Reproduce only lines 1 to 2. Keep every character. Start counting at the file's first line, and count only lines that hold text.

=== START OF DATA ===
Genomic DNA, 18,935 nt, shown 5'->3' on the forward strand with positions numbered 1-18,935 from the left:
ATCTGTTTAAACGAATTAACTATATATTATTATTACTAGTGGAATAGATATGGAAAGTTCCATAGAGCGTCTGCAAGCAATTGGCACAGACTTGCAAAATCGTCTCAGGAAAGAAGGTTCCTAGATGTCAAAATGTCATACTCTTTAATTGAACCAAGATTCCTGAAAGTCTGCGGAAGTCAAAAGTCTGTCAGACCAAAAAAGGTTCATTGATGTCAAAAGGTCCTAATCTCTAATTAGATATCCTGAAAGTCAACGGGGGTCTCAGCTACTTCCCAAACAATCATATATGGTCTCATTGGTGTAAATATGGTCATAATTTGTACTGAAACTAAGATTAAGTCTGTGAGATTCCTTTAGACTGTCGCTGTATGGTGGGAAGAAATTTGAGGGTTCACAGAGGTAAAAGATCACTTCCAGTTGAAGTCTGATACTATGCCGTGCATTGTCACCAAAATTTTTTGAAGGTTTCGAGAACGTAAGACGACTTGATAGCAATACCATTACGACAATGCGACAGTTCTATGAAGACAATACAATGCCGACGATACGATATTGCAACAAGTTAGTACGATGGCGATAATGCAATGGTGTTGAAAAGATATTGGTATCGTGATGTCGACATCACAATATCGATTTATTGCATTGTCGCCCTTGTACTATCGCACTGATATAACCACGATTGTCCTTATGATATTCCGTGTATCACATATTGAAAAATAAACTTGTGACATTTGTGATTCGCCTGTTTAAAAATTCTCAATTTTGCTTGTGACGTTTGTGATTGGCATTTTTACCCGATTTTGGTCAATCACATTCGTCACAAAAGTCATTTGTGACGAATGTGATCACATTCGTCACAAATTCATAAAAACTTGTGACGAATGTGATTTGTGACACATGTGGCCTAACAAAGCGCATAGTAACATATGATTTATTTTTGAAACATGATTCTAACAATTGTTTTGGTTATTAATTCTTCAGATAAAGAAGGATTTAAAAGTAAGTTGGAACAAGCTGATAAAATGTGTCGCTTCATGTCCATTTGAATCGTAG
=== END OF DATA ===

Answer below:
Genomic DNA, 18,935 nt, shown 5'->3' on the forward strand with positions numbered 1-18,935 from the left:
ATCTGTTTAAACGAATTAACTATATATTATTATTACTAGTGGAATAGATATGGAAAGTTCCATAGAGCGTCTGCAAGCAATTGGCACAGACTTGCAAAATCGTCTCAGGAAAGAAGGTTCCTAGATGTCAAAATGTCATACTCTTTAATTGAACCAAGATTCCTGAAAGTCTGCGGAAGTCAAAAGTCTGTCAGACCAAAAAAGGTTCATTGATGTCAAAAGGTCCTAATCTCTAATTAGATATCCTGAAAGTCAACGGGGGTCTCAGCTACTTCCCAAACAATCATATATGGTCTCATTGGTGTAAATATGGTCATAATTTGTACTGAAACTAAGATTAAGTCTGTGAGATTCCTTTAGACTGTCGCTGTATGGTGGGAAGAAATTTGAGGGTTCACAGAGGTAAAAGATCACTTCCAGTTGAAGTCTGATACTATGCCGTGCATTGTCACCAAAATTTTTTGAAGGTTTCGAGAACGTAAGACGACTTGATAGCAATACCATTACGACAATGCGACAGTTCTATGAAGACAATACAATGCCGACGATACGATATTGCAACAAGTTAGTACGATGGCGATAATGCAATGGTGTTGAAAAGATATTGGTATCGTGATGTCGACATCACAATATCGATTTATTGCATTGTCGCCCTTGTACTATCGCACTGATATAACCACGATTGTCCTTATGATATTCCGTGTATCACATATTGAAAAATAAACTTGTGACATTTGTGATTCGCCTGTTTAAAAATTCTCAATTTTGCTTGTGACGTTTGTGATTGGCATTTTTACCCGATTTTGGTCAATCACATTCGTCACAAAAGTCATTTGTGACGAATGTGATCACATTCGTCACAAATTCATAAAAACTTGTGACGAATGTGATTTGTGACACATGTGGCCTAACAAAGCGCATAGTAACATATGATTTATTTTTGAAACATGATTCTAACAATTGTTTTGGTTATTAATTCTTCAGATAAAGAAGGATTTAAAAGTAAGTTGGAACAAGCTGATAAAATGTGTCGCTTCATGTCCATTTGAATCGTAG